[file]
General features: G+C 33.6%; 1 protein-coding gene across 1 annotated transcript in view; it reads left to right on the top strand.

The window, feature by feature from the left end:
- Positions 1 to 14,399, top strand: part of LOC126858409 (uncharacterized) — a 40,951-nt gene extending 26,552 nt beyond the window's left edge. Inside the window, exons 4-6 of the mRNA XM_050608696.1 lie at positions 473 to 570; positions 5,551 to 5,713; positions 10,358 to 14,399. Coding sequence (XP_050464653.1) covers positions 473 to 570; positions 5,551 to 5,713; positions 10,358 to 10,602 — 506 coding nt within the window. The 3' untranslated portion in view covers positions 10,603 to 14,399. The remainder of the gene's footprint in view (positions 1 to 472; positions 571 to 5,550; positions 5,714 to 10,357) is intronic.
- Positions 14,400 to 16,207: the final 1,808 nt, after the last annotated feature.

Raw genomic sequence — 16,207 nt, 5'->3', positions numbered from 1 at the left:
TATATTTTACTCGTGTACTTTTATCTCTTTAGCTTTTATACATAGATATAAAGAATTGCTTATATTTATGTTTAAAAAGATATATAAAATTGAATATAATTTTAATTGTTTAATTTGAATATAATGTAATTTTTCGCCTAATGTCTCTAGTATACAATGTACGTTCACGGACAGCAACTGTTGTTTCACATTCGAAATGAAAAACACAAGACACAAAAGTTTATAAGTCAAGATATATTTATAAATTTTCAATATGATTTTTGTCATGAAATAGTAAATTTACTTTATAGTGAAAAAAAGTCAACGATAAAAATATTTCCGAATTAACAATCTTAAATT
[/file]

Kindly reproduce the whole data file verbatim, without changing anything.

General features: G+C 33.6%; 1 protein-coding gene across 1 annotated transcript in view; it reads left to right on the top strand.

The window, feature by feature from the left end:
- Positions 1 to 14,399, top strand: part of LOC126858409 (uncharacterized) — a 40,951-nt gene extending 26,552 nt beyond the window's left edge. Inside the window, exons 4-6 of the mRNA XM_050608696.1 lie at positions 473 to 570; positions 5,551 to 5,713; positions 10,358 to 14,399. Coding sequence (XP_050464653.1) covers positions 473 to 570; positions 5,551 to 5,713; positions 10,358 to 10,602 — 506 coding nt within the window. The 3' untranslated portion in view covers positions 10,603 to 14,399. The remainder of the gene's footprint in view (positions 1 to 472; positions 571 to 5,550; positions 5,714 to 10,357) is intronic.
- Positions 14,400 to 16,207: the final 1,808 nt, after the last annotated feature.

Raw genomic sequence — 16,207 nt, 5'->3', positions numbered from 1 at the left:
TATATTTTACTCGTGTACTTTTATCTCTTTAGCTTTTATACATAGATATAAAGAATTGCTTATATTTATGTTTAAAAAGATATATAAAATTGAATATAATTTTAATTGTTTAATTTGAATATAATGTAATTTTTCGCCTAATGTCTCTAGTATACAATGTACGTTCACGGACAGCAACTGTTGTTTCACATTCGAAATGAAAAACACAAGACACAAAAGTTTATAAGTCAAGATATATTTATAAATTTTCAATATGATTTTTGTCATGAAATAGTAAATTTACTTTATAGTGAAAAAAAGTCAACGATAAAAATATTTCCGAATTAACAATCTTAAATT